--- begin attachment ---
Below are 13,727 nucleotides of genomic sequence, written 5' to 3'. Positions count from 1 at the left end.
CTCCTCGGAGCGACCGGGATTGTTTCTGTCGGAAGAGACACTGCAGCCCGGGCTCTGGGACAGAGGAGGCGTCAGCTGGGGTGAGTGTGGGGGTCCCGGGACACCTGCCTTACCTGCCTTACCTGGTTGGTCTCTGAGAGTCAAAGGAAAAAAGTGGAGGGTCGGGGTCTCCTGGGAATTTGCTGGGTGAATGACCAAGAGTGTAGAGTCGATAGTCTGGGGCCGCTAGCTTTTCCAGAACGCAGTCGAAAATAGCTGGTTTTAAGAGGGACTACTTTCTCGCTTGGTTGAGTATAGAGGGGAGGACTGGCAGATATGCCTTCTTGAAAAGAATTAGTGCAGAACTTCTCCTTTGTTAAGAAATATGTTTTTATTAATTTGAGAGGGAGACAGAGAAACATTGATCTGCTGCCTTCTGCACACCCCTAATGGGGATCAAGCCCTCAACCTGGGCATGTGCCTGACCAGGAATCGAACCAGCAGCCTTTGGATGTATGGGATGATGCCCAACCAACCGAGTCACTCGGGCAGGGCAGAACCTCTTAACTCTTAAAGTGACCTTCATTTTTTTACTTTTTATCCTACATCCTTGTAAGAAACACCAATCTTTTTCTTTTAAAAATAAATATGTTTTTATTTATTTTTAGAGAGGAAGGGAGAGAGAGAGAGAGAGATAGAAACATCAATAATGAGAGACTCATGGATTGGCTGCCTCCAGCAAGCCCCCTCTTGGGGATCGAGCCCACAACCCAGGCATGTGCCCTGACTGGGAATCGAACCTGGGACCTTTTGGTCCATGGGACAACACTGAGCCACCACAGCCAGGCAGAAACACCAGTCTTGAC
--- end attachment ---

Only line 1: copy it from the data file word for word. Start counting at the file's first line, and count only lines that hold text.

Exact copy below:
Below are 13,727 nucleotides of genomic sequence, written 5' to 3'. Positions count from 1 at the left end.